Five hundred students signed last year, but this year the goal is 1,000 signatures. Between 700 and 800 signatures have already been collected, and PTK and administrators are eager to reach their goal. Sharon Kewish, CCC English professor and PTK advisor, spoke about former students when she commented, “…they knew [college] was important, but they didn’t think about how they’re making a commitment to themselves, not to us, not to anybody else. They’re committed to themselves.”

Students that drop out of college could be facing financial, family, health, or academic issues. It could be a decision between going to work and going to class. A family member may need copious amounts of support, or a student’s health may not allow that student to attend class anymore. Some students have the ability to graduate, but they are struggling academically. CCC has resources such as Project Assist, EOF, tutoring, mentoring, and scholarships, but it isn’t always that simple. Sometimes students have to drop out, but it is imperative for those students to remember that they can always come back.

Kewish said, “It might be one year later, it could be four or five years later, but I’m always glad to see them come back.” Cumberland County College’s C4 Initiative is designed for students to make a commitment to themselves that they will graduate. There is no time constraint; students don’t have to graduate in two consecutive years. The promise that students are making are meant to drive them towards the future they want, despite how long it takes.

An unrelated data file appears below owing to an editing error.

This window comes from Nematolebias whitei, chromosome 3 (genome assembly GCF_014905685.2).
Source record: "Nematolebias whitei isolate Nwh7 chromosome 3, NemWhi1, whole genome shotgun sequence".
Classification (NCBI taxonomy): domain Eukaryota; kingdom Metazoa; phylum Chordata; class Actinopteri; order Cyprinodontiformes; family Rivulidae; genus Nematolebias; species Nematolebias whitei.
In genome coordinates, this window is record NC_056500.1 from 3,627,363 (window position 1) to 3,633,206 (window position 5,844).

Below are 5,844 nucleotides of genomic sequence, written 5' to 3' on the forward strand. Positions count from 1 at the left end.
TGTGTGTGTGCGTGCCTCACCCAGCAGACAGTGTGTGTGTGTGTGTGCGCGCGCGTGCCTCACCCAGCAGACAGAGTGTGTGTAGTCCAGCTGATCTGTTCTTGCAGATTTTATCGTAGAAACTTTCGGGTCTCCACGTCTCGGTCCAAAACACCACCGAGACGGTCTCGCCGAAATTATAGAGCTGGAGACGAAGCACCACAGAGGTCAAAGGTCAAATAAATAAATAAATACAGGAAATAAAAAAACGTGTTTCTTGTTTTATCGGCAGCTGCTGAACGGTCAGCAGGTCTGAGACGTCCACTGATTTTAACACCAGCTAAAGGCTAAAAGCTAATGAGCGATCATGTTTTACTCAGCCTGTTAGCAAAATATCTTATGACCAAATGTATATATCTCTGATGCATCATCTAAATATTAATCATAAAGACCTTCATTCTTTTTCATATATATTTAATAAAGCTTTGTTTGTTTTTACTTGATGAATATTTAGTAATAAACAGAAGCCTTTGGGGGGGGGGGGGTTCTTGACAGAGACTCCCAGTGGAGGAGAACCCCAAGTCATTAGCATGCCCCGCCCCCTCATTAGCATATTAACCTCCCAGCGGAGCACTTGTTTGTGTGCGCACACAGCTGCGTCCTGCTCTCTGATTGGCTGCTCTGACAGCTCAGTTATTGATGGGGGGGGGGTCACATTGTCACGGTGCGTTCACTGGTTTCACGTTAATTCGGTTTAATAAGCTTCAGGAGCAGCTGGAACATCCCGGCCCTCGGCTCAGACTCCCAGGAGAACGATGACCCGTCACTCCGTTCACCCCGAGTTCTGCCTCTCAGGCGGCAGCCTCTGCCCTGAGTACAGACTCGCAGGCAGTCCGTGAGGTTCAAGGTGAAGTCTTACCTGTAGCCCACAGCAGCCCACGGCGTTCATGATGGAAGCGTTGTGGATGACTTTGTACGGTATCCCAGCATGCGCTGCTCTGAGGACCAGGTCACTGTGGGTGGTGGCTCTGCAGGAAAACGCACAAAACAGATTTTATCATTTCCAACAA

According to C4 Campaign and PTK, more than 3 million jobs are unfilled in the United States, because students are not obtaining the education or credentials needed. These jobs provide livable wages and yet they are unfilled. A college degree can close the gap between a student’s desired job and their current employment situation.

CCC Board of Trustees Chairman Keith Figgs expressed the importance of this pledge on Thursday, Oct. 30, at CCC’s C4 Initiative assembly. He said, “You’re still going to be wondering, ‘Am I going to get through these exams? Am I going to get through all these papers? Am I going to get through all of the course requirements?’ The answer is yes because you are committed.”

Your commitment is not only to graduation; it’s to your future. Some students are unsure of what they want to do after graduation or what they want to do with their degrees. Kewish said, “I wasn’t sure what I was going to do with it [her degree]. I wasn’t sure I wanted to teach, but I knew literature was going to be my focus.” Kewish had switched majors four times in her first two years of college, but she graduated with a degree in an area she loved, even though she was unsure how she would use the degree.

Student Social Service major, and PTK chapter president, Chelsea Charlesworth, was asked why she thinks it’s important to graduate. She said, “I think college completion is important because when you’re in college you are actually getting educated, you’re not just receiving a piece of paper with your name on it, saying you have a degree in this or that. You’re also learning a lot about yourself, which is important too.”

The C4 Initiative is not a promise to know what you want to do with your degree or your life. It’s a promise that you will graduate. A student’s signature on a C4 form represents their determination, dedication and desire to graduate.